TV or PC

The roadblock to the Entertainment PC could be the PC itself. Even a cheap TV doesn't crash or freeze. The best computers still do.

However, they conclude that it might make sense to adopt a programmable PC that can support competing TV standards, rather than construct a stack of TV peripherals. Nevertheless, there are a number of problems that occur when we (collectively) choose for the PC as our platform for d-entertainment. Should we have thin clients, for example based on the Sun/Java platform or so-called fat clients based on some version of Microsoft windows> How do we handle the fact that the current internet protocols are not robust, and how can we provide what is known as quality of service? Should we adopt any of the proprietary architectures and codecs, such as RealVideo, QuickTime, Windows media, or should we adhere to an open standard such as MPEG-4?

Evidently, the situation becomes even more complex when we just consider the range of alternatives for connectivity, that is for possible ways of distributing contents:


  • telephone network -- from 0.5 - 2 Mbps to 60 Mpbs (2.5km)
  • broadcast TV -- 6 MHz / 19 Mbps (4 channels MPEG HDTV)
  • cable TV -- hybrid fiber-optic coaxial cable 6 Mbps
  • fixed wireless -- 2 Mbps (radiotowers + rooftop antenna), phones/handhelds
  • satellite -- downloads to 100kbps, modem for uploads ...
Most probably, convergence with respect to distribution will not result in one single way of being connected, but rather a range of options from which one will be selected transparently, dependent on content and availability.

Let's stay optimistic, and ask ourselves the following question:

digital convergence

what will we do with convergence once we have it?

One possible scenario, not too unlikely after all, is to deploy it for installing computing devices everywhere, to allow for, to name a few, smart houses, smart clothes, or, in other words, to create a smart world. I wonder what a smart world will look like. In the end we will have to wait and see, but whatever will emerge


we will watch

That is to say, it is not likely that we will have a world without television. Television as we are used to it seems to be the dominant paradigm for d-entertainment, for both the near and distant future.


Berkeley meshSan Francisco viewaugmented terrain map


example(s) -- visible world

Just imagine that every visible place on earth would be accessible in a virtual world. Researchers of the Georgia Institute of Technology, Atlanta, have developed software for the semi-automated construction of detailed interactive urban environments, that takes data from multiple sources, including geo-corrected imagery from aerial photography and satelites and ground-based close-ups,  [World].

The challenge here is to collect data from multiple sources and convert this into models, and perhaps even more difficult, to make the models visible so that they can be navigated in an interactive fashion. Recently, the Georgia group teamed up with a group from Berkeley to develop more complex models (images on the left), and together they are working on automating the extraction of information from aerial pictures (image on the right), in particular the detection of groups of trees, and height estimation.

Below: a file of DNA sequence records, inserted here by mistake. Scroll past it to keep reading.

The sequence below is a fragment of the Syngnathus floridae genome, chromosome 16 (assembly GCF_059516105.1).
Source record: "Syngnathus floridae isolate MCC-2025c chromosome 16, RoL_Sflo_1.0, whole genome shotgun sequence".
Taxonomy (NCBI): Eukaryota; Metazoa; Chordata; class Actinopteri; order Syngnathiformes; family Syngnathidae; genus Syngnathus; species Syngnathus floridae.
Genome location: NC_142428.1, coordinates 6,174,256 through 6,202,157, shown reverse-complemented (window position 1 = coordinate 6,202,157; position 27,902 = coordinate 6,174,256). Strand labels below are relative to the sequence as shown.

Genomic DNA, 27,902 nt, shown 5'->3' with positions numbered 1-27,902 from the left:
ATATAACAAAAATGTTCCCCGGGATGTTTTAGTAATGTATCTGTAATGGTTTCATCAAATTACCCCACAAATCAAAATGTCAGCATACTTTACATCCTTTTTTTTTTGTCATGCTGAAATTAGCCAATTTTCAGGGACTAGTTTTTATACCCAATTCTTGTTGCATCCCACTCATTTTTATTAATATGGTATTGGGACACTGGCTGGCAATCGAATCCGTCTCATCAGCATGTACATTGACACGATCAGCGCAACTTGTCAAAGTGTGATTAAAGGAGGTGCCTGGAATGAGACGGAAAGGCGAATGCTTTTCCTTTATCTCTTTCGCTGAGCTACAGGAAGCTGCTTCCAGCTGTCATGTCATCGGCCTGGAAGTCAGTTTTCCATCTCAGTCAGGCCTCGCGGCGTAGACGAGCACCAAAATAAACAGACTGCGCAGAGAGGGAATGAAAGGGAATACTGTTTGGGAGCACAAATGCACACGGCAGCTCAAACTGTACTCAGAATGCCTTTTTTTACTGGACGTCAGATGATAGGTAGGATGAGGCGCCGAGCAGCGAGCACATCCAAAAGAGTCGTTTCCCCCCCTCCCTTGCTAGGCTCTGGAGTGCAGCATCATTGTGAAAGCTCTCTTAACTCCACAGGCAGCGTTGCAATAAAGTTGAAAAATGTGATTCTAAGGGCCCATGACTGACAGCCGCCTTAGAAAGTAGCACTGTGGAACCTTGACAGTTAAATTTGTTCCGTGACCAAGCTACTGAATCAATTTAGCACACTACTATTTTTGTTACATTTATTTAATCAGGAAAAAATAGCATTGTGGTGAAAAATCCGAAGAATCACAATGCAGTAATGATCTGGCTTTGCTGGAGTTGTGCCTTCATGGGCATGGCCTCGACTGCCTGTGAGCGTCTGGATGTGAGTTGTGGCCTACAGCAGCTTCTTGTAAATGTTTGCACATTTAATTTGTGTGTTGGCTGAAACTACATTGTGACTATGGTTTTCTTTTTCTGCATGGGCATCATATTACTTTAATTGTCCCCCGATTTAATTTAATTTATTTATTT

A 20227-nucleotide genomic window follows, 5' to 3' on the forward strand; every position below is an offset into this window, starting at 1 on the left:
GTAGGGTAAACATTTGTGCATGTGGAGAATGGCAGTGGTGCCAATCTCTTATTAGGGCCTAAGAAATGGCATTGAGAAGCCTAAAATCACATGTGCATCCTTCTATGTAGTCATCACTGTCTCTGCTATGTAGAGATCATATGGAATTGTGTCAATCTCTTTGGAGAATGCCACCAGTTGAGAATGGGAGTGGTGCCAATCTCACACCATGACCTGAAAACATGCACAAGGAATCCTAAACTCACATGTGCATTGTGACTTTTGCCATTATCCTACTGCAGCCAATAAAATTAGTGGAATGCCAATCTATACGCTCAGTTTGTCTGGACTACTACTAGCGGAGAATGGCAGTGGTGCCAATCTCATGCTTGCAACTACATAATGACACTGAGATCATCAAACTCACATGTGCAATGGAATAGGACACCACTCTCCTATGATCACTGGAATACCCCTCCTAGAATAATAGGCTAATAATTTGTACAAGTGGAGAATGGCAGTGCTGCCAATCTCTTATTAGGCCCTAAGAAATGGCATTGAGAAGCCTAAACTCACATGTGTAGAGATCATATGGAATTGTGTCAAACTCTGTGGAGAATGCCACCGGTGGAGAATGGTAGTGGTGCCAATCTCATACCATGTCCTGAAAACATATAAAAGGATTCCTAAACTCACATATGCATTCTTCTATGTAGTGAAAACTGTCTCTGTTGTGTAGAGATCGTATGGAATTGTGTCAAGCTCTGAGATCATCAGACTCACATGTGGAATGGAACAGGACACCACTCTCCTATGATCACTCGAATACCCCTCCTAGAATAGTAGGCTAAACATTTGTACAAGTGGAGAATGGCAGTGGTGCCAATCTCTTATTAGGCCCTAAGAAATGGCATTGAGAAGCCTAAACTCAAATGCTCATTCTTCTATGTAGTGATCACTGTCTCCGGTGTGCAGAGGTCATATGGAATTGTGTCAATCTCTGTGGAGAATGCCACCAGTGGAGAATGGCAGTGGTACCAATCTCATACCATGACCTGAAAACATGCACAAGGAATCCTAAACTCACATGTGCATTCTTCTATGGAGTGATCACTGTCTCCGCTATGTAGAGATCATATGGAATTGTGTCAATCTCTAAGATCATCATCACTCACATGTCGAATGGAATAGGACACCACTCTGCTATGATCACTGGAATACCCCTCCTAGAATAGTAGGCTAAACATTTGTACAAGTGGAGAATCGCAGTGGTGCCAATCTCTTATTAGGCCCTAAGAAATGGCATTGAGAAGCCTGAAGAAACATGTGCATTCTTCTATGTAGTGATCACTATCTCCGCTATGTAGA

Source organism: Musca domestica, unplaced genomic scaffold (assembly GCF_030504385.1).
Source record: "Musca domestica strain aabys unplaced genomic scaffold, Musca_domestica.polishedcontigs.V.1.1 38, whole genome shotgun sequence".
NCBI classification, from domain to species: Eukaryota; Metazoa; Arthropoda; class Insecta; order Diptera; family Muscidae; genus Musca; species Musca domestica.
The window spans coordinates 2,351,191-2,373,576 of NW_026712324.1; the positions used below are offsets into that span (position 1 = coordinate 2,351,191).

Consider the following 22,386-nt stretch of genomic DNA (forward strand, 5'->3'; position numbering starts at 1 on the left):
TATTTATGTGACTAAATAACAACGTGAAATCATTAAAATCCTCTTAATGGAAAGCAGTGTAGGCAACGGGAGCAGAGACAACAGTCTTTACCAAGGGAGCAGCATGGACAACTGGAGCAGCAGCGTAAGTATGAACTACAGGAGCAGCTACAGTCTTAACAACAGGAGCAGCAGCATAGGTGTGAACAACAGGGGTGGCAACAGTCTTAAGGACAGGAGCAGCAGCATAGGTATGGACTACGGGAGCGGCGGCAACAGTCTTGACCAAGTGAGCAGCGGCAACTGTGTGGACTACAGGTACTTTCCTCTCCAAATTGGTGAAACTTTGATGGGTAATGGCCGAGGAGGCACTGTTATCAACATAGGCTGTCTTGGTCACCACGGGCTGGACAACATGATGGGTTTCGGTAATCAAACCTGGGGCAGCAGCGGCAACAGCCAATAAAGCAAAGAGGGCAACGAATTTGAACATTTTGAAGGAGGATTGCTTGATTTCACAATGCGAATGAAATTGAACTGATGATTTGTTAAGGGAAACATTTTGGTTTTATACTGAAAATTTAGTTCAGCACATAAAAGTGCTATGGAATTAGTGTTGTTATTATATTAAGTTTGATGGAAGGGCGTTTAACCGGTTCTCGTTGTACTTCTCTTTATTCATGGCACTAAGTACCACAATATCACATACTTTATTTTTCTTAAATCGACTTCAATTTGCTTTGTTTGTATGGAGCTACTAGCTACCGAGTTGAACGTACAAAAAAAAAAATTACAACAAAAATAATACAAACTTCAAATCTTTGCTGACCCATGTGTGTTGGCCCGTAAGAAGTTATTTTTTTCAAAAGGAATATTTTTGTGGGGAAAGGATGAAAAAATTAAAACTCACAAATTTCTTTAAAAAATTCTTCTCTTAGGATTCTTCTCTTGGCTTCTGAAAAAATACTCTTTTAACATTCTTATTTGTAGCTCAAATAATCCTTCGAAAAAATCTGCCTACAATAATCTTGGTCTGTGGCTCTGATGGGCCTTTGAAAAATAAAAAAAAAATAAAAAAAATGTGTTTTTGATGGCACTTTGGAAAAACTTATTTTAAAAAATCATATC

There are many applications for such technology, including urban planning, emergency response, tourism and entertainment, military operations, traffic management, construction and maintenance, mobile services, citizen-government relations, and (not in the least) games.

The next step might be to connect the cameras, that are already there in many of these places, to the model, to observe what happens there in real life. But, somehow, this vision becomes frightening.

However, if you want to give it a try yourself, and populate the virtual globe with your own creations, go download the viewer and editing tool from Google Earth:

Google Earth

and read the tutorials!

research directions -- technological determinism

Although there are many technical issues involved in (digital) multimedia, as exemplified in the issues that play a role in digital convergence, a technical perspective alone does not suffice. Each technological innovation has its consequences on our social life. Conversely, each trend in society might result in the adoption or development of new technology. Looking at the history of the media, we may observe that media become materials in our social processes. Or, as phrased in  [History]:

media as materials

each medium of communication tended to create a dangerous monopoly of knowledge

For example ( [History], p. 8) for Christians, images where both a means of conveying information and a means of persuasion, that is part of the rethorics of institutionalized religion.

Looking at our age, and the media that have come into existence in the previous century (radio, television, ...),  [History] observe that:

technological determinism

technological determinism was not the answer, ... more attempts were to be made to provide answers about the social consequences of television than had ever been asked about radio.

In effect, underlying all developments in the media (including the computer) we may assume a basic need for information. A rather problematic need, for that matter:


Information became a major concern anywhere during the late 1960 and 1970s where there was simultaneous talk both of 'lack of information' and 'information saturation'.

 [History], p. 555

Nowadays, we regard information as a commodity. Train schedules, movies, roadmaps, touristic information, stock prices, we expect it all to be there, preferably online, at no cost. No information, no life. Information drives the economy. Upwards and downwards!

(C) Æliens 04/09/2009